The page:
Appeals court upholds secret criteria for no-fly list

Appeals court upholds secret criteria for no-fly list

A U.S. appeals court on Monday ruled in favor of the government in a lawsuit over the secretive criteria it uses for its no-fly list.

In the Monday ruling, the 9th U.S. Circuit Court of Appeals found that the government has already gone as far as legally required in explaining the placement of the four plaintiffs on the list.


The plaintiffs are all U.S. citizens without criminal records. They argued the government offered only vague reasons for their inclusion. The government said one man was listed due to “concerns” regarding a trip to Yemen in 2010, and another reportedly told the FBI he had "distributed speeches" from a now-dead terrorist, according to the Los Angeles Times.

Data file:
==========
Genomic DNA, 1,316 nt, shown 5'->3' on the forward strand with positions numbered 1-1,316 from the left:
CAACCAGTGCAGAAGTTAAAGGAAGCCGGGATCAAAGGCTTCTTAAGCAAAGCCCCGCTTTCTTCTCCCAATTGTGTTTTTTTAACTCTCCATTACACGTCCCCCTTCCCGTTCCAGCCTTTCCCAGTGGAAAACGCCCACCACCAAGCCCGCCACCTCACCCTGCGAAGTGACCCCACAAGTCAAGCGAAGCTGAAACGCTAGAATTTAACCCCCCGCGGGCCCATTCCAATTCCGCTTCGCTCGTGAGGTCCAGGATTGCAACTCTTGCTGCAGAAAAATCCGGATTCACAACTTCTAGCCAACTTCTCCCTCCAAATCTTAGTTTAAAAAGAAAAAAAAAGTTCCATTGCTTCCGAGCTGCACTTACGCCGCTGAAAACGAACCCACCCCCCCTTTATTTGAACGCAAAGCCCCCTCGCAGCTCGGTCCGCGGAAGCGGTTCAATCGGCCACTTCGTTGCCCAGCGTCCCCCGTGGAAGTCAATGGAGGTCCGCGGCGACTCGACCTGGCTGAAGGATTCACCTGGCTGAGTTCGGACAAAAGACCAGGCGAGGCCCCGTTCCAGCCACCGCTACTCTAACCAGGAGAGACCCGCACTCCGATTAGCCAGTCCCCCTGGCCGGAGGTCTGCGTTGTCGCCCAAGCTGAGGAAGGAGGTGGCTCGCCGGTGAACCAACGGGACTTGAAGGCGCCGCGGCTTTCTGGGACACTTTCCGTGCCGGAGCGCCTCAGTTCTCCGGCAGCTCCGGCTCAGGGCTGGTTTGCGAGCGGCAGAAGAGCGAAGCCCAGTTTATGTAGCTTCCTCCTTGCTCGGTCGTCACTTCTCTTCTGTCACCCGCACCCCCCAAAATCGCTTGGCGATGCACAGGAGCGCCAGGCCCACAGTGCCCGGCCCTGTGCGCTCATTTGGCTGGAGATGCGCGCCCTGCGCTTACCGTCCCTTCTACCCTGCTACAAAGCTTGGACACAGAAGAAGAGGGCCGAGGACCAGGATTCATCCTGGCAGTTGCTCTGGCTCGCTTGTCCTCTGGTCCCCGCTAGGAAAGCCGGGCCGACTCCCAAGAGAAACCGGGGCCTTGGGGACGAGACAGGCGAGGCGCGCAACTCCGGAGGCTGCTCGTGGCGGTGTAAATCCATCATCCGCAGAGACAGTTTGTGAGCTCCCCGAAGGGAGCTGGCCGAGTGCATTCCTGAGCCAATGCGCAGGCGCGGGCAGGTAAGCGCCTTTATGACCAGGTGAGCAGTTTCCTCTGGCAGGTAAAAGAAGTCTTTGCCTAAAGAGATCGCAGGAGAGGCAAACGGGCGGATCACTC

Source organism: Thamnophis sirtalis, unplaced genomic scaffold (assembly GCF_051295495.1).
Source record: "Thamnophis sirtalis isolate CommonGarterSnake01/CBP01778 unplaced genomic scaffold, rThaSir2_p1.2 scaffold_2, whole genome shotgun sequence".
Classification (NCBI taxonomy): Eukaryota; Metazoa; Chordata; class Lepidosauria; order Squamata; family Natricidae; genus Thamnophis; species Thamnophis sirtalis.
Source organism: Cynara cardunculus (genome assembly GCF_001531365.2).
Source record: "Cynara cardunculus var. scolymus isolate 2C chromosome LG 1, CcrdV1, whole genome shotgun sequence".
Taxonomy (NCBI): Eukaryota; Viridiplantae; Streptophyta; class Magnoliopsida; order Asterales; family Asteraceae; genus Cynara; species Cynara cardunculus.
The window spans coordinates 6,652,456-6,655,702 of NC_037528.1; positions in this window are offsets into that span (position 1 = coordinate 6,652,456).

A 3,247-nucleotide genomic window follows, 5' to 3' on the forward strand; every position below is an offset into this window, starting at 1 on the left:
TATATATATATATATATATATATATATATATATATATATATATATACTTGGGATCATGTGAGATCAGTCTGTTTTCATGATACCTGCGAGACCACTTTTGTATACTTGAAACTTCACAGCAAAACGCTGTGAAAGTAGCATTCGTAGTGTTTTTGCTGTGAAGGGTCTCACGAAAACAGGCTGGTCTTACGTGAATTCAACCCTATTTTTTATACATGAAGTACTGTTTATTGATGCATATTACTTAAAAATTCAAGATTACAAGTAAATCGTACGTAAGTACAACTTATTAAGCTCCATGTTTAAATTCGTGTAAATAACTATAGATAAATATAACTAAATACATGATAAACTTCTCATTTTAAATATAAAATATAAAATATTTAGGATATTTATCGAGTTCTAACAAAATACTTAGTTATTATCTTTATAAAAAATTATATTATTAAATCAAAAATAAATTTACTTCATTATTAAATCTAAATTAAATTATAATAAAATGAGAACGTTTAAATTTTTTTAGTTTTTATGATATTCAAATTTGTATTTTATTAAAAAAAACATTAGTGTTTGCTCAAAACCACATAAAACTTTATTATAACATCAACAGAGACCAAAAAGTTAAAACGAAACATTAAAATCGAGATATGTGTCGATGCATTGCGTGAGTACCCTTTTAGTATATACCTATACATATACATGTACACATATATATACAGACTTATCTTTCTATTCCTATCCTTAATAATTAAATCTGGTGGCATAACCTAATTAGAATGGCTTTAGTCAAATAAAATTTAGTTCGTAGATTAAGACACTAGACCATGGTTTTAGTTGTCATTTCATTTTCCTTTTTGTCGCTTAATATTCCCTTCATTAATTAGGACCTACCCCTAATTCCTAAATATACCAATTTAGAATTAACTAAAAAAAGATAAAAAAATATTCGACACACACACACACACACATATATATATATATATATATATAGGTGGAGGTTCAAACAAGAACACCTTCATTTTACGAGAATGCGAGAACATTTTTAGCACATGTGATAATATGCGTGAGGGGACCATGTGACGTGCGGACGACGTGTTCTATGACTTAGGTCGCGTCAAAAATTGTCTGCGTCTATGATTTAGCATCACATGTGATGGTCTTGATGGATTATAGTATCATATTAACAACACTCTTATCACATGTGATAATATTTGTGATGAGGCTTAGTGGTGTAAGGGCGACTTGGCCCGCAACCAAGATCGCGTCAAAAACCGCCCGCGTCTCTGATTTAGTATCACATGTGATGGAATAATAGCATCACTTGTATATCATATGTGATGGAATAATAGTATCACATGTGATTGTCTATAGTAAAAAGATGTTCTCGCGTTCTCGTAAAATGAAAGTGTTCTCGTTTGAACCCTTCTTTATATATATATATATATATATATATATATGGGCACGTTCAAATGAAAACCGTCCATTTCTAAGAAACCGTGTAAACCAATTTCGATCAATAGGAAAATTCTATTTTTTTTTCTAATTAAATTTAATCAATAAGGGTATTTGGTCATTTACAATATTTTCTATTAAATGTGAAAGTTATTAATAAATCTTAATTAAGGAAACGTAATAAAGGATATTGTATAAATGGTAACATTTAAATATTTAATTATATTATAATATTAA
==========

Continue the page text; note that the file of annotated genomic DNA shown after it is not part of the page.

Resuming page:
“The government has taken reasonable measures to ensure basic fairness to the plaintiffs, and followed procedures reasonably designed to protect against erroneous deprivation of the plaintiffs’ liberty,” Judge Raymond Fisher wrote in the court’s decision.

The American Civil Liberties Union, which represented the four plaintiffs, blasted the decision, according to the Times.

“Our clients have been unable to visit family, pursue job opportunities or fulfill religious obligations for over nine years based on vague criteria, secret evidence and unreliable government predictions,” ACLU attorney Hina Shamsi said.

Fisher ruled the government gave each plaintiff “fair notice” that the allegations of their conduct would “raise suspicion” and that after examining the government’s full explanations, “an unclassified summary of the undisclosed reasons was not possible.”